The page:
I was lucky enough to sit with Rabbi Eve of Congregation Agudat Achim and learn a little about this ancient tradition and try to gain an understanding of Judaism and Passover. We spoke for over an hour and the following is my paraphrasing. Formal questions quickly turned into a casual conversation as the rabbi not only answered my questions but dug deeper into the rabbit holes I had laid out.
The rise in anti-semitic violence nationally is all over the news. Robert Kraft’s 2.4% blue square initiative was on my mind as I asked the following questions.
S&E: Thank You Rabbi Eve for taking the time to meet with me and answer a few questions. Where are you from?
Eichenholz: Long Island. Before coming to Leominster I had a synagogue in North Carolina. I started here in 2019 and then the COVID-19 pandemic hit. This was our first Passover feast since COVID.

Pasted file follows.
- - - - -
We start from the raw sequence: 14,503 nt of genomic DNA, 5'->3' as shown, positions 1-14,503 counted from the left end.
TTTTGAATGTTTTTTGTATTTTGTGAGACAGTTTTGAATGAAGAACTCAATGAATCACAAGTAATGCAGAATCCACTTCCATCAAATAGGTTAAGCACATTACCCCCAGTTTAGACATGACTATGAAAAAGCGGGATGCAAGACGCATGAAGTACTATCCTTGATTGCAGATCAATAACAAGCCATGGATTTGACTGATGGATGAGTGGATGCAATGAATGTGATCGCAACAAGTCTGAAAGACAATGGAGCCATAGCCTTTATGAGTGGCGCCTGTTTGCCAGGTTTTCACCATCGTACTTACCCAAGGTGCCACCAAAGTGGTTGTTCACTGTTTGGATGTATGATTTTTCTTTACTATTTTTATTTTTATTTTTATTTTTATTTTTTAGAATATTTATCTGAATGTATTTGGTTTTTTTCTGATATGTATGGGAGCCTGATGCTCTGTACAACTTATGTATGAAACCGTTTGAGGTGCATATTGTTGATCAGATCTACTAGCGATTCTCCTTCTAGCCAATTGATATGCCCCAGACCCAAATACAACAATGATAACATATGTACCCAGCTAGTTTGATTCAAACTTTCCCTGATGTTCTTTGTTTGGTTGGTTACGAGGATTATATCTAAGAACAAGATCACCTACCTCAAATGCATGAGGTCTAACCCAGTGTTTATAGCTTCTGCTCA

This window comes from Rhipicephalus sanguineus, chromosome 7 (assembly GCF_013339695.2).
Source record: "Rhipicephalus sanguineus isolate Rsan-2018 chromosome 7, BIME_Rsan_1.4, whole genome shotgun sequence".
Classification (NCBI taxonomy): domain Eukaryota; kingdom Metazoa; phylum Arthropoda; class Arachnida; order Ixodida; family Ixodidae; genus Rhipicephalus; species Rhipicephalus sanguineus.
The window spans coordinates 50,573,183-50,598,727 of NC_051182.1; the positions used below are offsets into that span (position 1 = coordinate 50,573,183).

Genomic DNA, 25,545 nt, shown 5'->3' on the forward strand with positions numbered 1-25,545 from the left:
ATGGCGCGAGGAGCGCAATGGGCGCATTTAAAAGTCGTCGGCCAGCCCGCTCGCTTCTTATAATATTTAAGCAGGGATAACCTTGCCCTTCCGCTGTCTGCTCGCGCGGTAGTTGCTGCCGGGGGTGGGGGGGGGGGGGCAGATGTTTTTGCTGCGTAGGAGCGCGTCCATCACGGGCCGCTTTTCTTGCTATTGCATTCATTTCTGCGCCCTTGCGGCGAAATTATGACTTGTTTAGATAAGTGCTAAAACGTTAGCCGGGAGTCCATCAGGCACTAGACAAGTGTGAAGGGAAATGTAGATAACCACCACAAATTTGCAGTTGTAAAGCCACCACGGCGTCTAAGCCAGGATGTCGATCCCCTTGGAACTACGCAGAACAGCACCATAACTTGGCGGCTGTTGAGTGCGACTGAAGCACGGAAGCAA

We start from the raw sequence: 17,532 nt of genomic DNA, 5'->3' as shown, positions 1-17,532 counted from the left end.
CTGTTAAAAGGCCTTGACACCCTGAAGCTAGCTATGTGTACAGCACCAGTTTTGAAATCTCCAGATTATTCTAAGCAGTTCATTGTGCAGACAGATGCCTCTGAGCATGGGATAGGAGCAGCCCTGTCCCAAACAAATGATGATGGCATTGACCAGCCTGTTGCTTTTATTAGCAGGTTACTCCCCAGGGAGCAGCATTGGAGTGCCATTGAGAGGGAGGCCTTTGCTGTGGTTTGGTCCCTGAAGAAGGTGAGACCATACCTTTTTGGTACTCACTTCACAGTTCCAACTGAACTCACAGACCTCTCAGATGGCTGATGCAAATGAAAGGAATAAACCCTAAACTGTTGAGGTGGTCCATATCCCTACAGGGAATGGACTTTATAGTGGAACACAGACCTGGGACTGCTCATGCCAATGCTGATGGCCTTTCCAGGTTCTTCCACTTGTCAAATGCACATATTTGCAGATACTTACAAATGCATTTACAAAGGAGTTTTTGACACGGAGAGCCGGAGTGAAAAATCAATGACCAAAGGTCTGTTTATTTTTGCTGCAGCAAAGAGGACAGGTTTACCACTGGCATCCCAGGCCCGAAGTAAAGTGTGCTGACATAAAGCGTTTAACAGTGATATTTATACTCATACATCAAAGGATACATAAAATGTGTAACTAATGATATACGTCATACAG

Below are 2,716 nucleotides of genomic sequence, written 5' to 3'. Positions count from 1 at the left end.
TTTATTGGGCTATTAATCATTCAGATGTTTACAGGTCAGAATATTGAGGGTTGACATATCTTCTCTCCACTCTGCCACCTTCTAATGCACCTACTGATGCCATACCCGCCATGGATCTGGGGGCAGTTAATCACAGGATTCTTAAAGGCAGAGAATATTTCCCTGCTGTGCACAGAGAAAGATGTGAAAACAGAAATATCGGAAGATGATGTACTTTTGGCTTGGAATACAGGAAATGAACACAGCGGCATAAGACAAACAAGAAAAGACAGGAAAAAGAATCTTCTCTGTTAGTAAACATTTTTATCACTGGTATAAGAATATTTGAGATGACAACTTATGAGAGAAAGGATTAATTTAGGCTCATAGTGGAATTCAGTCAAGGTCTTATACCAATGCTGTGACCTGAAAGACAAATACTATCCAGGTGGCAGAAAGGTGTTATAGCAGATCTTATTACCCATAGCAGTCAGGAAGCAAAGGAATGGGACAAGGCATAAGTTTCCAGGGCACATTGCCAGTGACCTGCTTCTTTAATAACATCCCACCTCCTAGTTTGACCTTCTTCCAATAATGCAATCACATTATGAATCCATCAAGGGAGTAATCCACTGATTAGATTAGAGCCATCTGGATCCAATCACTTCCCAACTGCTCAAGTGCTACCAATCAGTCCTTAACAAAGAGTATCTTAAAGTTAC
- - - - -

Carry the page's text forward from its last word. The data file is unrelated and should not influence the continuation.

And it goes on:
S&E: What is it like being Jewish in Leominster
Eichenholz: Leominster is an amazing community. I began my work here right before the COVID-19 pandemic in 2019 so there have been many challenges. This Temple has been lucky enough to engage in youth outreach work. It was surprising that almost every youth in our congregation has experienced hate in some form. One student told of an incident where a whole bus had been airdropped images of the holocaust. This depicts not only anti-semitic images but ideas that are troubling to many groups.
Rabbi Eve reminded me that the Nazis were anti-LGBTQ+ and anti-Black, in addition to being anti-semitic.
S&E: How does the feast work? Do you cook or is it a potluck?
Eichenholz: Seder is both a feast and a ritual. It is the first or first two nights of Passover. There are many rules to be followed as to how the food is prepared and who can prepare it. This year our Temple had to source all the way to New York for the brisket and Connecticut for some of the side dishes. Everything that has “Chametz” had to be removed from the synagogue.